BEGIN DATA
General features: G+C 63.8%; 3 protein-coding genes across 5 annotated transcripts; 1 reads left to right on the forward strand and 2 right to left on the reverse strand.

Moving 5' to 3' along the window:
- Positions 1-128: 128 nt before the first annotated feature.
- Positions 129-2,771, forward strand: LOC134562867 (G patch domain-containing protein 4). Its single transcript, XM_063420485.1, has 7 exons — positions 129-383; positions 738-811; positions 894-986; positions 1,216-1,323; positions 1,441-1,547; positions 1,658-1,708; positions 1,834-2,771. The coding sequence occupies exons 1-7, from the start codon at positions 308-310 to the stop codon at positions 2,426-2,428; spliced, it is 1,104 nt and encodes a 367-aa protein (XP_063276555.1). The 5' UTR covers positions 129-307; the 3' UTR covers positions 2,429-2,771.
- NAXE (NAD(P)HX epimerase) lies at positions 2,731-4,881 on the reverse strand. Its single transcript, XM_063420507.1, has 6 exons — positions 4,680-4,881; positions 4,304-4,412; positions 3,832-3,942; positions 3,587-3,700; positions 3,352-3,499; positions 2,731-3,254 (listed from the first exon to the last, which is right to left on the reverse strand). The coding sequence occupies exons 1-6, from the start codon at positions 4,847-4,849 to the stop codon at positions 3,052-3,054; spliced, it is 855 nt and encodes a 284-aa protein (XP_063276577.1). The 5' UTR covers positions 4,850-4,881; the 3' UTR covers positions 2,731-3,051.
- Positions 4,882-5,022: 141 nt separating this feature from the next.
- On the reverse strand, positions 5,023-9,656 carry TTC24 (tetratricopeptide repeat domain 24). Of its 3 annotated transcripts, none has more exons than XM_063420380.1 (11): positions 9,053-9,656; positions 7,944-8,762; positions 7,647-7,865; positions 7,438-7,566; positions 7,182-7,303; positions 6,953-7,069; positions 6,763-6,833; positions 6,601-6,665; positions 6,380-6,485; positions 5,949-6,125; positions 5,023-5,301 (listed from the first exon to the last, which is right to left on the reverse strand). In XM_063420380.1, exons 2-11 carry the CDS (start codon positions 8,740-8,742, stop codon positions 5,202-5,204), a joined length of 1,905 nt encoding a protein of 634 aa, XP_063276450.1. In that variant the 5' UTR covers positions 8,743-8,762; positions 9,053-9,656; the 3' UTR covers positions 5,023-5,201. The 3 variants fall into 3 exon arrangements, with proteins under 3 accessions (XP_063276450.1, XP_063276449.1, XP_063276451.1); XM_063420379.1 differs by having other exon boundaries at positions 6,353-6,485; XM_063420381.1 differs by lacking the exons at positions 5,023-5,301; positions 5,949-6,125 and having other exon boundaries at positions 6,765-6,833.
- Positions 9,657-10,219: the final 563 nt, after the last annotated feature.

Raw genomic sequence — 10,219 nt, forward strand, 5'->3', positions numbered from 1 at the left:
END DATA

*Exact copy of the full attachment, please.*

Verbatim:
General features: G+C 63.8%; 3 protein-coding genes across 5 annotated transcripts; 1 reads left to right on the forward strand and 2 right to left on the reverse strand.

Moving 5' to 3' along the window:
- Positions 1-128: 128 nt before the first annotated feature.
- Positions 129-2,771, forward strand: LOC134562867 (G patch domain-containing protein 4). Its single transcript, XM_063420485.1, has 7 exons — positions 129-383; positions 738-811; positions 894-986; positions 1,216-1,323; positions 1,441-1,547; positions 1,658-1,708; positions 1,834-2,771. The coding sequence occupies exons 1-7, from the start codon at positions 308-310 to the stop codon at positions 2,426-2,428; spliced, it is 1,104 nt and encodes a 367-aa protein (XP_063276555.1). The 5' UTR covers positions 129-307; the 3' UTR covers positions 2,429-2,771.
- NAXE (NAD(P)HX epimerase) lies at positions 2,731-4,881 on the reverse strand. Its single transcript, XM_063420507.1, has 6 exons — positions 4,680-4,881; positions 4,304-4,412; positions 3,832-3,942; positions 3,587-3,700; positions 3,352-3,499; positions 2,731-3,254 (listed from the first exon to the last, which is right to left on the reverse strand). The coding sequence occupies exons 1-6, from the start codon at positions 4,847-4,849 to the stop codon at positions 3,052-3,054; spliced, it is 855 nt and encodes a 284-aa protein (XP_063276577.1). The 5' UTR covers positions 4,850-4,881; the 3' UTR covers positions 2,731-3,051.
- Positions 4,882-5,022: 141 nt separating this feature from the next.
- On the reverse strand, positions 5,023-9,656 carry TTC24 (tetratricopeptide repeat domain 24). Of its 3 annotated transcripts, none has more exons than XM_063420380.1 (11): positions 9,053-9,656; positions 7,944-8,762; positions 7,647-7,865; positions 7,438-7,566; positions 7,182-7,303; positions 6,953-7,069; positions 6,763-6,833; positions 6,601-6,665; positions 6,380-6,485; positions 5,949-6,125; positions 5,023-5,301 (listed from the first exon to the last, which is right to left on the reverse strand). In XM_063420380.1, exons 2-11 carry the CDS (start codon positions 8,740-8,742, stop codon positions 5,202-5,204), a joined length of 1,905 nt encoding a protein of 634 aa, XP_063276450.1. In that variant the 5' UTR covers positions 8,743-8,762; positions 9,053-9,656; the 3' UTR covers positions 5,023-5,201. The 3 variants fall into 3 exon arrangements, with proteins under 3 accessions (XP_063276450.1, XP_063276449.1, XP_063276451.1); XM_063420379.1 differs by having other exon boundaries at positions 6,353-6,485; XM_063420381.1 differs by lacking the exons at positions 5,023-5,301; positions 5,949-6,125 and having other exon boundaries at positions 6,765-6,833.
- Positions 9,657-10,219: the final 563 nt, after the last annotated feature.

Raw genomic sequence — 10,219 nt, forward strand, 5'->3', positions numbered from 1 at the left: